A COVID-19 Call to Arms for Gift Planners

Posted by on May 05, 2020 01:31:08 PM

As estate planning surges in the US and donors require high-touch support to navigate this unique moment, savvy nonprofits are doubling down on gift planning in 2020.

Right now, gift planners are combining their dual abilities to nurture deep personal relationships and explain more complicated giving vehicles to help steer nonprofit organizations through the current storm. We’d like to remind you of a few facts about planned gifts that challenge the “cash is king” mentality that nonprofit leaders often fall back to during economic downturns.

Legacy gifts are almost always the largest gifts donors will make (one review of 10 years of IRS data found that a typical bequest averages nearly three times a person’s total lifetime charitable giving). They also have the highest ROI (costing as little as 11 cents per dollar raised, according to another study). Recent trends suggest that planned giving will become even more effective than any point in the last few decades

AARP research finds that 6 out of 10 U.S. adults don’t have wills and many who do have documents that are wildly out of date. But in the midst of the COVID-19 pandemic, Google reports that searches for “how to make a will” are 67% higher than they have been at any time in the search engine’s history. Other data from will-making sites and reports from lawyers show that your supporters are rushing to update their estate plans this year--and will do so with or without your guidance.

All of this comes against the backdrop of the coming “Great Wealth Transfer.” As 10,000 Baby Boomers are turning 73 every day, analysts predict that wealth transfer will accelerate toward projections that suggest as much as $8 to $9 trillion will transfer by 2027, and an additional $30 trillion in the years following. While it may take a number of years for the economy to recover from the current downturn, past experience shows that it will indeed recover and deferred gifts committed now will increase in value.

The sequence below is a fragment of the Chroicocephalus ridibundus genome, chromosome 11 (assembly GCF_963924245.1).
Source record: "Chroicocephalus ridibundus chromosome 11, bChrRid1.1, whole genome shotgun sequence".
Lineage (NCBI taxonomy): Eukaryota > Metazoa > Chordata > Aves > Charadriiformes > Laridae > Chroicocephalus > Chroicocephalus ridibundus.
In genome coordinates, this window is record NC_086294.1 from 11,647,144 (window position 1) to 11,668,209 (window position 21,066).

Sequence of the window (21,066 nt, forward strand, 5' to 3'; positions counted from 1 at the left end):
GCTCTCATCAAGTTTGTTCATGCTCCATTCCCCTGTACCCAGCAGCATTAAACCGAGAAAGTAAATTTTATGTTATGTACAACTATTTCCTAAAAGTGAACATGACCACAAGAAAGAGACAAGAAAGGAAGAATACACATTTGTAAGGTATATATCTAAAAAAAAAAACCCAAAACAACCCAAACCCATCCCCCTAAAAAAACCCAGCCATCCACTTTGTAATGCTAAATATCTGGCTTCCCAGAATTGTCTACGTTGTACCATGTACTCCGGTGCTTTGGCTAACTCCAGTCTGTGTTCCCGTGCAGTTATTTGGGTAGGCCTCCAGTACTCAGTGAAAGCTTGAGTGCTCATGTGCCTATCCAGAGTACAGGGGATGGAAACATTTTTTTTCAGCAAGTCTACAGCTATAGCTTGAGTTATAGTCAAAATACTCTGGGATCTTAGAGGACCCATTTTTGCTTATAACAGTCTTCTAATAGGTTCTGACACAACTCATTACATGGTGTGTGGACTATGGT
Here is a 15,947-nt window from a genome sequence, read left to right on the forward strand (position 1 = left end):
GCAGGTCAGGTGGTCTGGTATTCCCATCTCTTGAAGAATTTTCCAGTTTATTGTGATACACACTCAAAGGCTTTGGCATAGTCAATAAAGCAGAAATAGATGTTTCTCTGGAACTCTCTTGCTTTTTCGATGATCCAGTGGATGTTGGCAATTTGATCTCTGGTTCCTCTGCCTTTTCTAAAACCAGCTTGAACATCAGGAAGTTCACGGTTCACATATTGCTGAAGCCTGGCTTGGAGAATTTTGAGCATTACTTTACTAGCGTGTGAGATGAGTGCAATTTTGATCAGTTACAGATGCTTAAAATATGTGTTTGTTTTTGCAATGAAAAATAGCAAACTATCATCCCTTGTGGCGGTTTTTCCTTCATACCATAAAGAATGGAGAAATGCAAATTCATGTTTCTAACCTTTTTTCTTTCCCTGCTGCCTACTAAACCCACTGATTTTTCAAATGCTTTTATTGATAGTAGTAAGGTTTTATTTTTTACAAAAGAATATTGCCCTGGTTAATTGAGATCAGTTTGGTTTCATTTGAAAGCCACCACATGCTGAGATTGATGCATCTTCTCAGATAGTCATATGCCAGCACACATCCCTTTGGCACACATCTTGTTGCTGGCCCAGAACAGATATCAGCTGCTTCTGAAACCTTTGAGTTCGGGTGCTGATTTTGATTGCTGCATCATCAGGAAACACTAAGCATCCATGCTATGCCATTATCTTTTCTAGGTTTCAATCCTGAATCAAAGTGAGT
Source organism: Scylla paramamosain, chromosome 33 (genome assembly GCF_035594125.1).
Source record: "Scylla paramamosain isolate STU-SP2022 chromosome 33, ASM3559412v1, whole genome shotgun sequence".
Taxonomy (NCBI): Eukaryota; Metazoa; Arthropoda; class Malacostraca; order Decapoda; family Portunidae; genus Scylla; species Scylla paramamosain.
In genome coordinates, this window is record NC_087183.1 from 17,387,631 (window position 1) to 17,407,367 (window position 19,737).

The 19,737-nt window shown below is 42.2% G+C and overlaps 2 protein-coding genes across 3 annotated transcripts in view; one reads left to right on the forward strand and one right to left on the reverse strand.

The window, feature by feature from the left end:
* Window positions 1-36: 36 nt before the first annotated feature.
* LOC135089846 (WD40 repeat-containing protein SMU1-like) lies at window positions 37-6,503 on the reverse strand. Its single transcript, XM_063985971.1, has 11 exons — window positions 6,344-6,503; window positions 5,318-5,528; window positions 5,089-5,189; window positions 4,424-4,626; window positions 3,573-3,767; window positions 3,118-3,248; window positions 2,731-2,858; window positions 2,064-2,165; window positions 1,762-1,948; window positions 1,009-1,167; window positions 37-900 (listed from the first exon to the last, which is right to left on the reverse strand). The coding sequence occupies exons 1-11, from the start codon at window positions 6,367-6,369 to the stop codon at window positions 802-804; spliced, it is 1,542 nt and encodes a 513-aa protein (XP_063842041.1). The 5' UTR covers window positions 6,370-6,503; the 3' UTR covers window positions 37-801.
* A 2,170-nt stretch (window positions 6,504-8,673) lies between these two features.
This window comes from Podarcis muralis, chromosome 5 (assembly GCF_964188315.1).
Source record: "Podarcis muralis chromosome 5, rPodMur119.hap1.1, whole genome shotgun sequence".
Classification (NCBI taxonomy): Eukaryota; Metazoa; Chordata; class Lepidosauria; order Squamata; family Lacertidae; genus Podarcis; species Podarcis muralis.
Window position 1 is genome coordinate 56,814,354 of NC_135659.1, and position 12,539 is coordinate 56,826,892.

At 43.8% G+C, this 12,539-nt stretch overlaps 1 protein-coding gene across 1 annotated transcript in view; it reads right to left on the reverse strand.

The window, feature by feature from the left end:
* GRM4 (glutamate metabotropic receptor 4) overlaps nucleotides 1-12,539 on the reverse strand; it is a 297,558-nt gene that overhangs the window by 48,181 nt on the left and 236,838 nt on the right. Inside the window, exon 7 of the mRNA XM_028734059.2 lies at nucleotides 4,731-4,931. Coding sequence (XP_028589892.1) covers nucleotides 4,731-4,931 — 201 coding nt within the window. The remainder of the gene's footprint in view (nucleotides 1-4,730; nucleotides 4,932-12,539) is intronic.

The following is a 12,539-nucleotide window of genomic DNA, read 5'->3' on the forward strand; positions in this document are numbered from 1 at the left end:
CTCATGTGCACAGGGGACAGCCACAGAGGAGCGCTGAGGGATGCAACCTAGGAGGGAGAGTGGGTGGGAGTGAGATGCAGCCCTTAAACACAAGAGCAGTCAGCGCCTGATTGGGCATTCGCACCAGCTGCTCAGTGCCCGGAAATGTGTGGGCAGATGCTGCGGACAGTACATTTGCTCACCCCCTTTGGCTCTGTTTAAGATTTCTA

Substantial wealth is held in noncash assets that are especially impactful in charitable plans. As the interest in estate planning increases, donors feel more urgency about transferring these assets, which are often highly appreciated, in tax efficient ways. Your organization must maintain the ability to cultivate, solicit and guide these gifts.

For many organizations, planned gifts will be a “lifeboat” during this and future economic crises. The Nonprofit Research Collaborative’s surveys of the sector in 2009 found that, during the Great Recession, overall fundraising revenue decreased for 46% of respondents and major gift revenue decreased for 38%, but 78% said planned gift revenue did not decrease. The planned giving pipeline stayed open, even during the recession.

In CGP’s own member research, programs that had been actively cultivating planned gifts for more than 20 years were twice as likely to say that 20% of their revenue in fiscal year 2018 came from planned gifts. Those who continue to invest in this method of fundraising can power through this and future moments of uncertainty. Those who pull back now risk falling behind their peers for a generation or more.


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